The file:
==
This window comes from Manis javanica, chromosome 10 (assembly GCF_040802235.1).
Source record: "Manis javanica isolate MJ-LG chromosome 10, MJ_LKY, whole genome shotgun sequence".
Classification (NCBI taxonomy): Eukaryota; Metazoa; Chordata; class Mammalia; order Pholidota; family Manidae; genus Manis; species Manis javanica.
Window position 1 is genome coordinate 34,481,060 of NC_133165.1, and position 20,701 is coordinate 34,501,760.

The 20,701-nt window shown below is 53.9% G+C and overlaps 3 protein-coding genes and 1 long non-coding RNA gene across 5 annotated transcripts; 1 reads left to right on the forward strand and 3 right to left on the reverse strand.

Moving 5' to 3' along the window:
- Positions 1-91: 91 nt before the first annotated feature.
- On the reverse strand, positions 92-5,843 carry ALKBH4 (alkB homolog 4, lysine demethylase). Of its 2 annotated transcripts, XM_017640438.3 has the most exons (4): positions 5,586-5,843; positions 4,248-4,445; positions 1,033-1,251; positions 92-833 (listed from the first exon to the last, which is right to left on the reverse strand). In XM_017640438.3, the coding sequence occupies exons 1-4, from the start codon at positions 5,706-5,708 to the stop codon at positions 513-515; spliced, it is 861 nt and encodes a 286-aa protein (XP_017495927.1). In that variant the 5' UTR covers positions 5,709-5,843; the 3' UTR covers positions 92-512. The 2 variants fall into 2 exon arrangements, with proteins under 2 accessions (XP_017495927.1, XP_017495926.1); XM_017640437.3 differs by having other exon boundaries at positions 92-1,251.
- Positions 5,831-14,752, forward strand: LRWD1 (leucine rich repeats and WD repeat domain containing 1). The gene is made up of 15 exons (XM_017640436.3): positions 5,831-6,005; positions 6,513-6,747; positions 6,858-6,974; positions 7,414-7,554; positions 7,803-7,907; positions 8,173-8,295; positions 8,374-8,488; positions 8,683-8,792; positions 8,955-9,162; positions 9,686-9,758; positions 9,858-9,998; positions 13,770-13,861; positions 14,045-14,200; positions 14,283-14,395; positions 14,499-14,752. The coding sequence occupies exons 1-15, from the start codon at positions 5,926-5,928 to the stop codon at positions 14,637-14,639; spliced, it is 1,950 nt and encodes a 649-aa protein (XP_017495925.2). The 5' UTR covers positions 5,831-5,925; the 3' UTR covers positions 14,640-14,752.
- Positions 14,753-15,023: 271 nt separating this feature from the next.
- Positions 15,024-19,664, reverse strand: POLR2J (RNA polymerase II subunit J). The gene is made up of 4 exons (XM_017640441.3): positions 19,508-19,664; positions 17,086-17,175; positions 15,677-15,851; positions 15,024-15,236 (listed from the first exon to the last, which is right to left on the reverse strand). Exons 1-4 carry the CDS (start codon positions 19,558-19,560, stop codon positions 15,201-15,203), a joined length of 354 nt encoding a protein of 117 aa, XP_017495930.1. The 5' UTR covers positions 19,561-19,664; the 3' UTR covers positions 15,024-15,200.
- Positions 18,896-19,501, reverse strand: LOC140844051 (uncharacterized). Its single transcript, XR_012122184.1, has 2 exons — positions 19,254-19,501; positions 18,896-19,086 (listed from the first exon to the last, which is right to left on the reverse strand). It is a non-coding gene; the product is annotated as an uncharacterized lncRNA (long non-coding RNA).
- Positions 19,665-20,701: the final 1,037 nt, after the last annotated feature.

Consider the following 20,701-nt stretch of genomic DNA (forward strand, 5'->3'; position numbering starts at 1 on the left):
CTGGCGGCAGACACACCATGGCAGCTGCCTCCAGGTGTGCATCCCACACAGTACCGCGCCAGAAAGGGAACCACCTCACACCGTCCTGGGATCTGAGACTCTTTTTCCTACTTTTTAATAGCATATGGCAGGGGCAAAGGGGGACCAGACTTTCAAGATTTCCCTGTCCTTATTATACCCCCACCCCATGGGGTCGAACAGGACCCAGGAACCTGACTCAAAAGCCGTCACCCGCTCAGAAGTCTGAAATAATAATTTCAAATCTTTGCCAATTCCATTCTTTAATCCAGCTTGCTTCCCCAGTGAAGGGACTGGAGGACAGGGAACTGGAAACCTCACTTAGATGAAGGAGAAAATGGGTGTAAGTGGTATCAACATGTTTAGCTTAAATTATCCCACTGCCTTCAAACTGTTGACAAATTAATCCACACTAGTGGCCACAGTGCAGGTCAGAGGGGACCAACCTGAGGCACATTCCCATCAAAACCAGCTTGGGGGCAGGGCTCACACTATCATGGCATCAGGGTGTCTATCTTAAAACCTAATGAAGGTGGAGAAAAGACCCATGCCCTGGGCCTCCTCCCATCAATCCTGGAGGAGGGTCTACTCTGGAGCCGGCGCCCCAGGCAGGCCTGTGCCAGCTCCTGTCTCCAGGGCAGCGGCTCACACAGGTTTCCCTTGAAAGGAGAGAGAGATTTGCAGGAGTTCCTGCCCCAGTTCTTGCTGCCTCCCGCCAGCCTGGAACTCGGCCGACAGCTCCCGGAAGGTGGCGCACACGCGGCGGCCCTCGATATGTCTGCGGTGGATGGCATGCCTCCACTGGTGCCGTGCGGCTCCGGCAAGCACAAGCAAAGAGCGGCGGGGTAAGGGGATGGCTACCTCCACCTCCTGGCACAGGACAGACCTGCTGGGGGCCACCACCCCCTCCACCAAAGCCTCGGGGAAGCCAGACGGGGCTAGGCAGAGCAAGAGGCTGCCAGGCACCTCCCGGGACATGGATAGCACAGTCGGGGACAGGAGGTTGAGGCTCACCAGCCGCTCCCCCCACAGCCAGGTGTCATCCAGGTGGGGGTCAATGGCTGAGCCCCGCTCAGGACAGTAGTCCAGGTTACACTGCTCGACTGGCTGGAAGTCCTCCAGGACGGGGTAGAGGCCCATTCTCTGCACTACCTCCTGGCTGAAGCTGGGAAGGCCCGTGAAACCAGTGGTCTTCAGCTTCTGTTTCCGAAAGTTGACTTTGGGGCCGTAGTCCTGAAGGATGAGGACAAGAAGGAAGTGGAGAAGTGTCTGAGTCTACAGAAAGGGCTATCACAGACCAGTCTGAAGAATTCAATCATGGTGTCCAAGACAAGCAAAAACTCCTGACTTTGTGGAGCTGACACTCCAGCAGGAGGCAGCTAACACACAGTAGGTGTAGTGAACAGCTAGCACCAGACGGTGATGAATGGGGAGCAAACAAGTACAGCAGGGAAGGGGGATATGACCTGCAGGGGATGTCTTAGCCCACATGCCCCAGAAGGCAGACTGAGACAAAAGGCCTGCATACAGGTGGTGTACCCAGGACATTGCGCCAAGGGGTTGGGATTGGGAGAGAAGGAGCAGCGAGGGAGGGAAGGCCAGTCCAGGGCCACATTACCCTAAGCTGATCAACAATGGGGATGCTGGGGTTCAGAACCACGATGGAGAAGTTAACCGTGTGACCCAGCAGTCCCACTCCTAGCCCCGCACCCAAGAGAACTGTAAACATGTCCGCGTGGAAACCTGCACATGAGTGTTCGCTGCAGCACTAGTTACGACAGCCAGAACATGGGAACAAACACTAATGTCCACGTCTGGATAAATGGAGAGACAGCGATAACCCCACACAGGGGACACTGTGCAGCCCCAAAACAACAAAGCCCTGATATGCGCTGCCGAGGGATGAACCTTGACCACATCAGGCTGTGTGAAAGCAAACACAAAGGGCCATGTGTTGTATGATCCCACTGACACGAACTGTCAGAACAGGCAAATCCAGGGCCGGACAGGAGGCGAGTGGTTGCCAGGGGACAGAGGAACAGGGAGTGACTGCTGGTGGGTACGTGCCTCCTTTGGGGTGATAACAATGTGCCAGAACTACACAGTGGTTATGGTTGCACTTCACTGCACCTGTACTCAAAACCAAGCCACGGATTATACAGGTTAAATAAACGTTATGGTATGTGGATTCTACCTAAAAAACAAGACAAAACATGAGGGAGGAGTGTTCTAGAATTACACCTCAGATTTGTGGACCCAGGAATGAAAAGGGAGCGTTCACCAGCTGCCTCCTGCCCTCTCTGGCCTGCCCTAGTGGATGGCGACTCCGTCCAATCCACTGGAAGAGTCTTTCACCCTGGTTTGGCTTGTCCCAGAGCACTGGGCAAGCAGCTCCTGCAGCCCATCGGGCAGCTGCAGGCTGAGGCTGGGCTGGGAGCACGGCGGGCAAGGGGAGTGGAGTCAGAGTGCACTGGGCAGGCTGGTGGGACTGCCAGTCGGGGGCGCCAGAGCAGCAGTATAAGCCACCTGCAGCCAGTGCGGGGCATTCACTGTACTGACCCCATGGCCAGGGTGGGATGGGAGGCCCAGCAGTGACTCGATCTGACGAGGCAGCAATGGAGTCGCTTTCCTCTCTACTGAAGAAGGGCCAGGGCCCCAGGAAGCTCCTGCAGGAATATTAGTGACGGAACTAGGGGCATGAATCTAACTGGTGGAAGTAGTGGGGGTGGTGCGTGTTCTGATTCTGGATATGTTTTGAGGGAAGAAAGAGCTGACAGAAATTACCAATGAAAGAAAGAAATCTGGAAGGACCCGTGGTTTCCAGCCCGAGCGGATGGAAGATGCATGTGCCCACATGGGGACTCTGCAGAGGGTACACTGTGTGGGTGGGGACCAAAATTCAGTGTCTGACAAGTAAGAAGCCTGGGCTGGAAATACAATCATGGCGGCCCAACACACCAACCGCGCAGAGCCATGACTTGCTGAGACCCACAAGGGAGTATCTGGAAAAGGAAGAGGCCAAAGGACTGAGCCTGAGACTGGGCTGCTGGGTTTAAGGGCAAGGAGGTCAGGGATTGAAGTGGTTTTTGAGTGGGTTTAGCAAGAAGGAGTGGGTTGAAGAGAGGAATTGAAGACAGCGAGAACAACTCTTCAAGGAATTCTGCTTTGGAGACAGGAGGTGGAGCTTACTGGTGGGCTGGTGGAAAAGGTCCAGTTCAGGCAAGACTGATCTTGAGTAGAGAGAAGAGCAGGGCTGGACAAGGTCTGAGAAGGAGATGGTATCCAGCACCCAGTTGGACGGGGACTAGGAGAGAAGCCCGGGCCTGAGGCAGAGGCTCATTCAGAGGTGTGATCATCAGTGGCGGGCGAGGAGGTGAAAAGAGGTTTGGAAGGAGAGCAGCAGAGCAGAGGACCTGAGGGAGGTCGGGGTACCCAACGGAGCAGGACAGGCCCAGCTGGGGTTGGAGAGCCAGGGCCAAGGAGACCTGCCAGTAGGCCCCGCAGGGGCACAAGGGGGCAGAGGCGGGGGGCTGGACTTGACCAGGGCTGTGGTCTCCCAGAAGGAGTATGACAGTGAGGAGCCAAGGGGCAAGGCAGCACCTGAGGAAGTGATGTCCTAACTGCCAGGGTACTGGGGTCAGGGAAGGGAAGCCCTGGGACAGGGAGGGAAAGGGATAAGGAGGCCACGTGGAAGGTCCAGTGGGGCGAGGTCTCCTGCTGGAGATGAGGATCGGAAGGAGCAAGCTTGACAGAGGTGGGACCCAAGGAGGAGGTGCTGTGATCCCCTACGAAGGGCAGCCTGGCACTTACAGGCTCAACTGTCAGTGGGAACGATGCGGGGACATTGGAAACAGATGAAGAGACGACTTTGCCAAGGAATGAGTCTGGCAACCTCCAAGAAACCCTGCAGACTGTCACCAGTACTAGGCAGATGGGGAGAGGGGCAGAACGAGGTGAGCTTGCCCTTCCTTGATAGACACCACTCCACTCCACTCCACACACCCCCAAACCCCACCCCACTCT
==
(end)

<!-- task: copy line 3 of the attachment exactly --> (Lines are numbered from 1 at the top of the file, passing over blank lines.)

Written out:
Classification (NCBI taxonomy): Eukaryota; Metazoa; Chordata; class Mammalia; order Pholidota; family Manidae; genus Manis; species Manis javanica.